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  • Writer's pictureKaren Fletcher

Regional report: Birmingham - building the future city

Updated: Mar 20




It’s unfortunate that recent news about Birmingham has centred around the City Council's financial crisis. Yet Birmingham’s business community has been at pains to highlight that the Council is not the city—Birmingham’s businesses are still growing and strong.


And the construction works currently underway or planned for the near future in Birmingham certainly bear that out. In September 2023, Birmingham City Council issued two Section 114 notices to warn of its dire financial problems, but construction projects across offices, build-to-rent, student accommodation, and industrial projects are booming.


It’s a strange picture that contrasts both situations. While the public sector is making swingeing cuts to save £300 million between 2024 and 2026, the West Midlands property market saw £2 billion of investment in 2023, according to research by Innes England.


Deloitte’s Birmingham Crane Survey for 2024 highlighted 44 projects on-site and 20 new starts in 2023. This includes around 600,000 sq ft of office floorspace delivered in the same year and just over 1500 student beds. As Deloitte noted: “It’s been an excellent year for Birmingham. The city is a hive of activity with construction at historically high levels.”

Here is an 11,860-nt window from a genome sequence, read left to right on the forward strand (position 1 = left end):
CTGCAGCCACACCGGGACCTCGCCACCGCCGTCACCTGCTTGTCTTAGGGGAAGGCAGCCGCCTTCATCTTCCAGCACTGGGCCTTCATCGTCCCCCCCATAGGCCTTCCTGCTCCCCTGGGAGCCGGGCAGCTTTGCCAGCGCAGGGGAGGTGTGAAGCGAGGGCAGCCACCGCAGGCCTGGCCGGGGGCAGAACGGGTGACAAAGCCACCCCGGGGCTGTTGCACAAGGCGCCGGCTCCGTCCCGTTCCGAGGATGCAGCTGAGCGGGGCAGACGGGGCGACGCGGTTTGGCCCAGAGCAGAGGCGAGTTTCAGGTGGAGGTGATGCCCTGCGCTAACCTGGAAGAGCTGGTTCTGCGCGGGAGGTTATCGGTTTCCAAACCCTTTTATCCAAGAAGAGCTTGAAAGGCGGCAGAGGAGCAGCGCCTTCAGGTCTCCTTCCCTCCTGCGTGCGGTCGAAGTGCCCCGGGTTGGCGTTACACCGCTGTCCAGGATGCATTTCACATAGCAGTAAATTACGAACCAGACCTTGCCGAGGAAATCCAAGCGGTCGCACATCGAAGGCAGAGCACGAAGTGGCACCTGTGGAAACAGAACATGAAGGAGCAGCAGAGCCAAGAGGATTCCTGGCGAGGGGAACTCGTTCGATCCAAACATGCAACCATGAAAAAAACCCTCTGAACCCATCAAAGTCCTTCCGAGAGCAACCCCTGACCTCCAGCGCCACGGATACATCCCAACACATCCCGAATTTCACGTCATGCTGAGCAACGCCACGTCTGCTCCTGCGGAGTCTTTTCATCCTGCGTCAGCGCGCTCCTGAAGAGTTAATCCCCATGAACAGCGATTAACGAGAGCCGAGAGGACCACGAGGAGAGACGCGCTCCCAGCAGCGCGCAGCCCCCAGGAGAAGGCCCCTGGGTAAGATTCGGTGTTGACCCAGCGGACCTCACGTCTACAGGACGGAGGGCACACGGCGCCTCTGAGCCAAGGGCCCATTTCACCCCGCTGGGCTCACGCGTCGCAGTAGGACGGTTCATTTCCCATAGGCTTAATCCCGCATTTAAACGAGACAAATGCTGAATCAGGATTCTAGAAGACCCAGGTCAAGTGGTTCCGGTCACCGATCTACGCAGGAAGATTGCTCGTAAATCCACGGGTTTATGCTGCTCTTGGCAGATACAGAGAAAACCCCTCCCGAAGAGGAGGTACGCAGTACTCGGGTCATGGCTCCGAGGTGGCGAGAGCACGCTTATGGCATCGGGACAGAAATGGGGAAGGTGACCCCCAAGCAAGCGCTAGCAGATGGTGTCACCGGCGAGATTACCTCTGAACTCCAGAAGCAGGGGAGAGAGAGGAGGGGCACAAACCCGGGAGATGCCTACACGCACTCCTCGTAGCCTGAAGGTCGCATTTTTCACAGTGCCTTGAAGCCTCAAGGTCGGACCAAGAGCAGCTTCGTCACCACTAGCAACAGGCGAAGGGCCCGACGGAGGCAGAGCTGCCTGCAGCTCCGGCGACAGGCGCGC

According to figures from the Office for National Statistics (ONS), Birmingham is home to around 1.14 million people, making it the second-largest city in Britain. The city and the wider West Midlands areas are also home to 30,000 companies, the largest concentration outside of London. These include international brands such as Jaguar Land Rover, Kraft, and Amey.